Yes, generally, an employer in Ontario can force an employee to come back to work during Covid-19.
As many businesses reopen as Ontario enters stage 3, many are wondering, can an employer make an employee come back to the workplace after all this time away?
If the employer has followed all the necessary safety precautions as recommended by Public Health Ontario, then an employer can make an employee come back into the workplace. An employee’s failure to return to work in these circumstances is job abandonment, which is the same thing as a resignation. Accordingly, the employer should fill out a Record of Employment (“ROE”) stating the employee has resigned and write to the employee accepting his or her resignation.
In case the employee has abandoned his or her job, the employer will not owe any notice or severance to the employee. All an employer in these circumstances will owe is the employee’s last paycheck, unpaid expenses and accrued but unpaid pay (like vacation pay). Also, it is likely that the Government of Canada will later determine that the employee is/was not entitled to the CERB after the job abandonment, if applicable.
Read: Sector-Specific Guidance from Public Health Officials in Ontario about Reopening Workplaces
However, if an employer has NOT followed all the necessary safety precautions as recommended by Public Health Ontario, then the employee’s failure to return to work is justified, and his or her job is protected until it is safe to return to work.
If a worker is nervous or afraid to return to work because of Covid, the first thing they should do is have a discussion to learn what their employer will do make them safe at work. Flat out refusing to return to work because of fear of the virus without first opening a legitimate dialogue with the employer may result in a finding of job abandonment.
It is important to note that employees cannot argue simple speculation of a Covid risk as a reason to refuse to come back to work. There must be a reasonable apprehension of danger.
If there is a dispute about whether the workplace is unsafe, then the worker should follow these steps:
COVID-19 Work Refusal: First Stage
- Worker reports refusal to his/her supervisor or employer.
- Worker stays in a safe place (i.e.home).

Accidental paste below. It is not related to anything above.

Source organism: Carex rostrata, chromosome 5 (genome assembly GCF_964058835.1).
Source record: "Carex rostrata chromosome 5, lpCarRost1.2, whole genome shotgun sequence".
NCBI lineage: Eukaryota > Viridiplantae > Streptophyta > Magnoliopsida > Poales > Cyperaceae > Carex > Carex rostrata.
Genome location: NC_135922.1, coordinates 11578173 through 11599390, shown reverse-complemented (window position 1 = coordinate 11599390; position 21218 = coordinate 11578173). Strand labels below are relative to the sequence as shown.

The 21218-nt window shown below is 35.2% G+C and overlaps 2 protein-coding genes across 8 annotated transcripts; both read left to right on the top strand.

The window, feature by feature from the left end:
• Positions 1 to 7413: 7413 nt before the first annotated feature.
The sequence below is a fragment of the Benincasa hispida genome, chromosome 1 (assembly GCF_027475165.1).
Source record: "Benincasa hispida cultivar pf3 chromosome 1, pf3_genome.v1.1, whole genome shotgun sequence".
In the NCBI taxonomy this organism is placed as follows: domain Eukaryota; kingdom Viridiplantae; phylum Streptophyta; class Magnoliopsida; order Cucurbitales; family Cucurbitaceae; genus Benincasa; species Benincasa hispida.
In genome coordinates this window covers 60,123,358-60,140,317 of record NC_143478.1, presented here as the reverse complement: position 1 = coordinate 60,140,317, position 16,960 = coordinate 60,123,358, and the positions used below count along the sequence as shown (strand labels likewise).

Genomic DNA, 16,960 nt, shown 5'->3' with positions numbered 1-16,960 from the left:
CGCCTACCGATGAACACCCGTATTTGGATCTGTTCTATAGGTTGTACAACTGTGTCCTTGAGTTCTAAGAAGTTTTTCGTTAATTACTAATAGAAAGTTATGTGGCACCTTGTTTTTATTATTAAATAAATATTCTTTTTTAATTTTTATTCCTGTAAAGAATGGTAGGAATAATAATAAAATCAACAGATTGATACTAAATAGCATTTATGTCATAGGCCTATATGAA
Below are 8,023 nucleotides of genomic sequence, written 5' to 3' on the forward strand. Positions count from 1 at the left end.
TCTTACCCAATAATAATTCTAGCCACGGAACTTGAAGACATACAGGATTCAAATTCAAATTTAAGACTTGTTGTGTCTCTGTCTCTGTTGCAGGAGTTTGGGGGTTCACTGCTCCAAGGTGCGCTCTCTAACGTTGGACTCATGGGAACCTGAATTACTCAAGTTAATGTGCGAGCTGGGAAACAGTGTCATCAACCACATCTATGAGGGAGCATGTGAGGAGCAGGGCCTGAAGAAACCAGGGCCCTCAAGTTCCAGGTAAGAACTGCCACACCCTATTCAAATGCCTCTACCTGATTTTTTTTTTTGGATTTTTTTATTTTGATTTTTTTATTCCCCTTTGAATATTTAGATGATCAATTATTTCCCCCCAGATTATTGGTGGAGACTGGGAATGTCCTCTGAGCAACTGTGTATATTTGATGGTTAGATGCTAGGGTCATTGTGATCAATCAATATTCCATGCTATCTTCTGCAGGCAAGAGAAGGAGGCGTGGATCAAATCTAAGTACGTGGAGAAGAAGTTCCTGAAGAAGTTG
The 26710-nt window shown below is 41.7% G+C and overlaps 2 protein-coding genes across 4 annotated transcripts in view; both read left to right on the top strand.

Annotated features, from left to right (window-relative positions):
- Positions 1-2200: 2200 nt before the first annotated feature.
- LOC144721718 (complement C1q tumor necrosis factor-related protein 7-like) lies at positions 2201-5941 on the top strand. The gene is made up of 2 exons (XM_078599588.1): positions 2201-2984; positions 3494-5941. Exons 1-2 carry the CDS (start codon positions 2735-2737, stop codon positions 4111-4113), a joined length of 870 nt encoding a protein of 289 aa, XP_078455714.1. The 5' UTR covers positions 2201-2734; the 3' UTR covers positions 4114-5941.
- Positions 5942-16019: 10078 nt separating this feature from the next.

- Employer or supervisor investigates the employee’s concern.
- Safety Issue resolved. The worker goes back to work.
- Safety Issue not resolved: Worker is permitted by the employer to refuse work.
- Safety Issue not resolved, and parties do not agree. Proceed to the second stage.
COVID-19 Work Refusal: Second Stage
- Worker or employer or someone representing worker or employer calls the Ministry of Labour.
- Worker stays in a safe place (i.e. home).
- Ministry of Labour Inspector investigates the workplace.
- Ministry of Labour makes a finding.
If the Ministry of Labour finds that the workplace is safe, then the employer can force the worker to return to work. However, if the Ministry of Labour finds that the workplace is unsafe, then the employee is entitled to refuse to come back to work.
If the worker refuses to call the Ministry of Labour, then the employer may call the Ministry of Labour to determine it is safe to work.
Also, employers cannot force employees to return to the workplace in other circumstances, including (1) if the worker has parenting obligations related to Covid or (2) if the worker is sick or quarantined or taking care of someone who is sick or quarantined as per Infectious Disease Emergency Leave.
Call us if you have further questions about work refusals. We offer free consultations to employers and employees.
Jeff is a lawyer in Toronto who works for a technology startup. Jeff is a frequent lecturer on employment law and is the author of an employment law textbook and various trade journal articles. Jeff is interested in Canadian business, technology and law, and this blog is his platform to share his views and tips in those areas.